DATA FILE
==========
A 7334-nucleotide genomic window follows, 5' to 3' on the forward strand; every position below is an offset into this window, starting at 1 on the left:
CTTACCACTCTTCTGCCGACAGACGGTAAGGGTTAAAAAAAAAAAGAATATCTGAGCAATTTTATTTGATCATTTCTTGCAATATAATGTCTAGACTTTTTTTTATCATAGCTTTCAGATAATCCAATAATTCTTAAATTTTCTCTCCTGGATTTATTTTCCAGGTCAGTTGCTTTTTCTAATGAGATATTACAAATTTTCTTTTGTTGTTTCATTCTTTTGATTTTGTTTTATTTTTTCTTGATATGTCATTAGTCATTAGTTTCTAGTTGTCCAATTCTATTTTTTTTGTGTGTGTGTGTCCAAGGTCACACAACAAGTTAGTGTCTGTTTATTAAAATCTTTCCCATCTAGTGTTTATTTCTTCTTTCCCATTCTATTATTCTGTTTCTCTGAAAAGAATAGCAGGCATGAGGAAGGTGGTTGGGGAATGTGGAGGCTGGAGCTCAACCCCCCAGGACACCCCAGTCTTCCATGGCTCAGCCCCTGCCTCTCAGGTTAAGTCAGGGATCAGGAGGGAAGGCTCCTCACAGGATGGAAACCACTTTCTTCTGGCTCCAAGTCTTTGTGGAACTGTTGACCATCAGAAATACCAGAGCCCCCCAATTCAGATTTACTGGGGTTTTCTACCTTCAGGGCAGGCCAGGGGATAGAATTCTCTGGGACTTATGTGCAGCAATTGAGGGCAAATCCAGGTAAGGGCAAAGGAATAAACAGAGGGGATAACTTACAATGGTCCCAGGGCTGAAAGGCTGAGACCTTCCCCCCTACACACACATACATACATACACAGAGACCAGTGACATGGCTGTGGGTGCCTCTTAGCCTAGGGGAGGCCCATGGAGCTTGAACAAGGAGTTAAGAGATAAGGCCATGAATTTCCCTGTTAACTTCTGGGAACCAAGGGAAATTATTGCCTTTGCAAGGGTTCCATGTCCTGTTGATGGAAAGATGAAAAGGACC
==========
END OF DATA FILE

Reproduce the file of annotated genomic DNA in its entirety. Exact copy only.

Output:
A 7334-nucleotide genomic window follows, 5' to 3' on the forward strand; every position below is an offset into this window, starting at 1 on the left:
CTTACCACTCTTCTGCCGACAGACGGTAAGGGTTAAAAAAAAAAAGAATATCTGAGCAATTTTATTTGATCATTTCTTGCAATATAATGTCTAGACTTTTTTTTATCATAGCTTTCAGATAATCCAATAATTCTTAAATTTTCTCTCCTGGATTTATTTTCCAGGTCAGTTGCTTTTTCTAATGAGATATTACAAATTTTCTTTTGTTGTTTCATTCTTTTGATTTTGTTTTATTTTTTCTTGATATGTCATTAGTCATTAGTTTCTAGTTGTCCAATTCTATTTTTTTTGTGTGTGTGTGTCCAAGGTCACACAACAAGTTAGTGTCTGTTTATTAAAATCTTTCCCATCTAGTGTTTATTTCTTCTTTCCCATTCTATTATTCTGTTTCTCTGAAAAGAATAGCAGGCATGAGGAAGGTGGTTGGGGAATGTGGAGGCTGGAGCTCAACCCCCCAGGACACCCCAGTCTTCCATGGCTCAGCCCCTGCCTCTCAGGTTAAGTCAGGGATCAGGAGGGAAGGCTCCTCACAGGATGGAAACCACTTTCTTCTGGCTCCAAGTCTTTGTGGAACTGTTGACCATCAGAAATACCAGAGCCCCCCAATTCAGATTTACTGGGGTTTTCTACCTTCAGGGCAGGCCAGGGGATAGAATTCTCTGGGACTTATGTGCAGCAATTGAGGGCAAATCCAGGTAAGGGCAAAGGAATAAACAGAGGGGATAACTTACAATGGTCCCAGGGCTGAAAGGCTGAGACCTTCCCCCCTACACACACATACATACATACACAGAGACCAGTGACATGGCTGTGGGTGCCTCTTAGCCTAGGGGAGGCCCATGGAGCTTGAACAAGGAGTTAAGAGATAAGGCCATGAATTTCCCTGTTAACTTCTGGGAACCAAGGGAAATTATTGCCTTTGCAAGGGTTCCATGTCCTGTTGATGGAAAGATGAAAAGGACC